Exclusive research into the viability of Microsoft security
The past 12 months have witnessed a worrying escalation in the number of vulnerabilities that can lead to internet-based attacks on organisations and compromise their information infrastructure.
2002 was also the year that saw the launch of Microsoft's Trustworthy Computing initiative, a significant re-purposing of the company's strategy, which now places security as the principal priority in all its products, changing it from an optional setting to a default, in order to meet the twin challenges of information risk management and internet crime.
Recent threats, such as SQL-Slammer in January and a critical Win2000/IIS vulnerability in March, have exposed potential vulnerabilities in Microsoft's products, the difficulty in deploying them securely, and the challenges of keeping them secure as threats evolve over time.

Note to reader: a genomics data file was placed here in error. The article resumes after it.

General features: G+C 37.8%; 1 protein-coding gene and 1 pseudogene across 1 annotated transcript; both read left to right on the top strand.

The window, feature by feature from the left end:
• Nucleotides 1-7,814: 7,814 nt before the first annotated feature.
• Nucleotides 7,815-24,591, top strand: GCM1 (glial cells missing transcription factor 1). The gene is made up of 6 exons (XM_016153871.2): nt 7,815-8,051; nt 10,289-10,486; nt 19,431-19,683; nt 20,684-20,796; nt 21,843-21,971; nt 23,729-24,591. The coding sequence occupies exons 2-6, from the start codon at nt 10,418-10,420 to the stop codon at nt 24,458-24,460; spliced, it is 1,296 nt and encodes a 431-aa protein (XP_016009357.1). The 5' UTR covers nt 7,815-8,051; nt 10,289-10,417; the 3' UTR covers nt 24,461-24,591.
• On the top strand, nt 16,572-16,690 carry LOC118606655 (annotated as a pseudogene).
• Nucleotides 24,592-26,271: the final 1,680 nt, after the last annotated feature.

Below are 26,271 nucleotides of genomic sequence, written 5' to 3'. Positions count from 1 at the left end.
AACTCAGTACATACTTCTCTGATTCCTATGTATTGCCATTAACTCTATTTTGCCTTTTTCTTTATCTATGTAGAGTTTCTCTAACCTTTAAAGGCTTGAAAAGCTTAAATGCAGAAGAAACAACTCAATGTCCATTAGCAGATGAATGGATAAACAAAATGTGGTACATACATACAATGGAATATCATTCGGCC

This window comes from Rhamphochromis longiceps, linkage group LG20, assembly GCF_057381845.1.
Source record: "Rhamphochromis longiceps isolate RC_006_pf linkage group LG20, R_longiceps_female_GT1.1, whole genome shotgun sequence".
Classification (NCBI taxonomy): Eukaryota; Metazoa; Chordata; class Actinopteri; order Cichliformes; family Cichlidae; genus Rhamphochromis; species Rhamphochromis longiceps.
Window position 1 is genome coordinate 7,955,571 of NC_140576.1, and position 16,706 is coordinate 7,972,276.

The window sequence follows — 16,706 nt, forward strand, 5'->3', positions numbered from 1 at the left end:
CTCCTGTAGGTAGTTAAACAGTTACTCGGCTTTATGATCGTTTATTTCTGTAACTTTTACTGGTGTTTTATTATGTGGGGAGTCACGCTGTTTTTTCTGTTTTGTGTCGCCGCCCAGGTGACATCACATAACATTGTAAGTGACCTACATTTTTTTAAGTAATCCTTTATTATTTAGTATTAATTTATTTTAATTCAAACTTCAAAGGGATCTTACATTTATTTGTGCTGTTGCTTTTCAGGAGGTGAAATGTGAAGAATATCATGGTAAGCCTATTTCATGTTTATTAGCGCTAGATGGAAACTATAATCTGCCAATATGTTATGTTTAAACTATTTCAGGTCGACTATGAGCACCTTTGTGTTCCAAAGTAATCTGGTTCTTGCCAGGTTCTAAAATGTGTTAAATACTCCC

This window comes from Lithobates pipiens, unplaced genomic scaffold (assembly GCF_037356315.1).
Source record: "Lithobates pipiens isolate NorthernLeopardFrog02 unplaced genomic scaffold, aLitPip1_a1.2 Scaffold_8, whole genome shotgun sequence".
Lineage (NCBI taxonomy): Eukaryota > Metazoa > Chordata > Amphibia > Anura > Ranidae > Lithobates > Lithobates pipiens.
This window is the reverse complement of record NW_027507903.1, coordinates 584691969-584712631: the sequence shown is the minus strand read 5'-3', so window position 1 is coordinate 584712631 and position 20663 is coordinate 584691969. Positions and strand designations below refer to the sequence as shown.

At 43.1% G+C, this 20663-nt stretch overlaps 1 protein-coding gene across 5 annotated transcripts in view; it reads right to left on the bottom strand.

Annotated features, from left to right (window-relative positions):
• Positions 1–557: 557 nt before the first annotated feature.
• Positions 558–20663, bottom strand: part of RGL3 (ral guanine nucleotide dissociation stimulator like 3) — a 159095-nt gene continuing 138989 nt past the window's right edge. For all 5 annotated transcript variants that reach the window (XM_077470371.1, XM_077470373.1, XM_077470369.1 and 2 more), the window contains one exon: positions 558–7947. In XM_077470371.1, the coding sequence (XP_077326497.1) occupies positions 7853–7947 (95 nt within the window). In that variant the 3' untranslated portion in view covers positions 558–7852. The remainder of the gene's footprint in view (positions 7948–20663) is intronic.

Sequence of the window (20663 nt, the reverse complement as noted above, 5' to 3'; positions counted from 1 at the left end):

While the company offers an ambitious vision of a more secure future through the next generation of Microsoft products, to achieve a higher degree of market confidence in Trustworthy Computing, the company has to find ways of tackling the many thousands of published and un-published vulnerabilities. These can potentially compromise millions of unpatched legacy products running under licensed and unlicensed versions of Windows 95, Windows 98 and Windows NT across the globe.
The devil in the detail
Are Microsoft products more vulnerable than the alternatives and in particular, those available from the open source community?
Independent research now suggests that the accusation of generic weakness in Microsoft's products, when contrasted with Linux, is statistically exaggerated. Microsoft's market share makes it proportionally the biggest victim of attacks, but the argument used against the company is equivalent to insisting that Fords are statistically less safe than Ferraris because a greater number of accidents involve Fords.
The results of the most recent Symantec Internet Threat Report illustrate how internet threats have intensified and evolved in many ways while remaining relatively stable against other criteria. Although the overall number of attacks decreased last year, the number of vulnerabilities rose alarmingly. Symantec documented 2,524 new vulnerabilities in 2002, up 81.5% from the previous year.
Simon Moores is director of www.zentelligence.com
This was first published in April 2003